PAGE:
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3D motion matching algorithm using signature feature descriptor

journal contribution
posted on 2023-10-26, 04:18 authored by Hai Trieu Pham, J-J Kim, T L Nguyen, Y Won
This paper introduces a basic frame for rehabilitation motion practice system which detects 3D motion trajectory with the Microsoft Kinect (MSK) sensor system and proposes a cost-effective 3D motion matching algorithm. The rehabilitation motion practice system displays a reference 3D motion in the database system that the player (patient) tries to follow. The player’s motion is traced by the MSK sensor system and then compared with the reference motion to evaluate how well the player follows the reference motion. In this system, 3D motion matching algorithm is a key feature for accurate evaluation for player’s performance. Even though similarity measurement of 3D trajectories is one of the most important tasks in 3D motion analysis, existing methods are still limited. Recent researches focus on the full length 3D trajectory data set. However, it is not true that every point on the trajectory plays the same role and has the same meaning. In this situation, we developed a new cost-effective method that only uses the less number of features called ‘signature’ which is a flexible descriptor computed from the region of ‘elbow points’. Therefore, our proposed method runs faster than other methods which use the full length trajectory information. The similarity of trajectories is measured based on the signature using an alignment method such as dynamic time warping (DTW), continuous dynamic time warping (CDTW) or longest common sub-sequence (LCSS) method. In the experimental studies, we applied the MSK sensor system to detect, trace and match the 3D motion of human body. This application was assumed as a system for guiding a rehabilitation practice which can evaluate how well the motion practice was performed based on comparison of the patient’s practice motion traced by the MSK system with the pre-defined reference motion in a database. In order to evaluate the accuracy of our 3D motion matching algorithm, we compared our method with two other methods using Australian sign word dataset. As a result, our matching algorithm outperforms in matching 3D motion, and it can be exploited for a base framework for various 3D motion-based applications at low cost with high accuracy.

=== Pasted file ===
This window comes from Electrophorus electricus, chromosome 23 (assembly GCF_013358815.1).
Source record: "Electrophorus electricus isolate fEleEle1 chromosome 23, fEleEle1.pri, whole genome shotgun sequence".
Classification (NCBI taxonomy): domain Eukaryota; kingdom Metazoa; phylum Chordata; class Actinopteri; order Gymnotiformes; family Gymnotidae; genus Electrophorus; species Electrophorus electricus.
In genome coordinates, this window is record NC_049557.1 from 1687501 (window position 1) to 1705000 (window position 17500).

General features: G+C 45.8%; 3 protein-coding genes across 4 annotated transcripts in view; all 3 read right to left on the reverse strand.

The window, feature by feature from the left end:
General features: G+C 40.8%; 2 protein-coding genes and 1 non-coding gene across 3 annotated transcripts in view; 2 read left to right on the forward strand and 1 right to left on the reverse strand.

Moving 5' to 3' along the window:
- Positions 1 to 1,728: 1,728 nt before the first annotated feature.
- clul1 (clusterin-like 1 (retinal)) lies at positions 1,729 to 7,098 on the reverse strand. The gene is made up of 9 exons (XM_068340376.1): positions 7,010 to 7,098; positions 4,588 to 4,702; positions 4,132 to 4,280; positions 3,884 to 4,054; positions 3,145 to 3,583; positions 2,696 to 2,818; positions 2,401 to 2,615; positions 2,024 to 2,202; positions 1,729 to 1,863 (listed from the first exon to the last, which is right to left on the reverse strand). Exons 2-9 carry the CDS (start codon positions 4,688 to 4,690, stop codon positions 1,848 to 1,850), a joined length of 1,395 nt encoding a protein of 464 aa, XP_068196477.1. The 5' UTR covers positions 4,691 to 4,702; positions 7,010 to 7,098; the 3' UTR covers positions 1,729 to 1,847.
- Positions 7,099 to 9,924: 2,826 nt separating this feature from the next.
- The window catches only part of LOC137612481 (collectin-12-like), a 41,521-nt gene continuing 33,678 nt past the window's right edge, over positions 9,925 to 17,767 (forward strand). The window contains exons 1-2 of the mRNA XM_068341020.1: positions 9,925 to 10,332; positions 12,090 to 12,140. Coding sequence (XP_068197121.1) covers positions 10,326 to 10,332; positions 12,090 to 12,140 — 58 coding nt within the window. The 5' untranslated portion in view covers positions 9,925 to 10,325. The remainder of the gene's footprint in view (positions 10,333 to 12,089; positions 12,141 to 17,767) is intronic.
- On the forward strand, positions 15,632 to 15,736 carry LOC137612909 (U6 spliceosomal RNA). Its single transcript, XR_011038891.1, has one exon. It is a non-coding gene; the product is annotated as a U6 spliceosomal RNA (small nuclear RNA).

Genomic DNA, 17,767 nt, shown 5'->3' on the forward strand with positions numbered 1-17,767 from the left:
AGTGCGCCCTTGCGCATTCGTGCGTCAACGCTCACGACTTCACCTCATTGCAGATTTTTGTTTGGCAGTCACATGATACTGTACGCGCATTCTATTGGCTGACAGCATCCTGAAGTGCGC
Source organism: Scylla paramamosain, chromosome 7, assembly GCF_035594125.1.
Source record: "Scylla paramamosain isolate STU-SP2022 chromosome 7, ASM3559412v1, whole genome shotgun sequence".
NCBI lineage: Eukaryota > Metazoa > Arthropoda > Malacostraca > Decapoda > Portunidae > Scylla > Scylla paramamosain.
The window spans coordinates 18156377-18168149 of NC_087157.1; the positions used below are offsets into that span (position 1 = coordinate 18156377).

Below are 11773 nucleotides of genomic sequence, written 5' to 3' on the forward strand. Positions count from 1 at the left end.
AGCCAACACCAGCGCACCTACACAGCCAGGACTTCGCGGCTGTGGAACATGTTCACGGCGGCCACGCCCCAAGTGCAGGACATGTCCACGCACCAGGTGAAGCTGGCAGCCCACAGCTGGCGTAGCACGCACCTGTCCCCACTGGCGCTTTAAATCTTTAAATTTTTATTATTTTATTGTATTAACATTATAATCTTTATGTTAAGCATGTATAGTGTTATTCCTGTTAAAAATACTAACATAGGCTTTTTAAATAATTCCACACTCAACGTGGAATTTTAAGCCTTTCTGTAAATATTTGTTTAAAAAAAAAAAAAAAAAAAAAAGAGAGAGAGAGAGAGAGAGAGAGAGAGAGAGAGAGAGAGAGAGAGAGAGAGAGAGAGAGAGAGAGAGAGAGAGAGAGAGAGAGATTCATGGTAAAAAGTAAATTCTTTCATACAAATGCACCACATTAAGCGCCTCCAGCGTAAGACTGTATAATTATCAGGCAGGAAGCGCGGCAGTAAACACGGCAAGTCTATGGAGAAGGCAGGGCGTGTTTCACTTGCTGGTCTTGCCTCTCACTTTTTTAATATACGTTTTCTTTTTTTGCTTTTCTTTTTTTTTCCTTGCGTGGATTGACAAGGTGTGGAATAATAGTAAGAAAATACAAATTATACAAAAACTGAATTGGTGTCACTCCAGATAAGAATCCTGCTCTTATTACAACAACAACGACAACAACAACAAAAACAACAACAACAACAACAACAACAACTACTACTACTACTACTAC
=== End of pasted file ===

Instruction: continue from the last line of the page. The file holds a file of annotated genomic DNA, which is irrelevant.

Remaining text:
History

Journal

Multimedia tools and applications

Volume

74

Pagination

1125 - 1136

Location

Berlin, Germany

ISSN

1380-7501

eISSN

1573-7721

Language

eng

Publication classification

C Journal article; C1 Refereed article in a scholarly journal

Copyright notice

2014, Springer Science+Business Media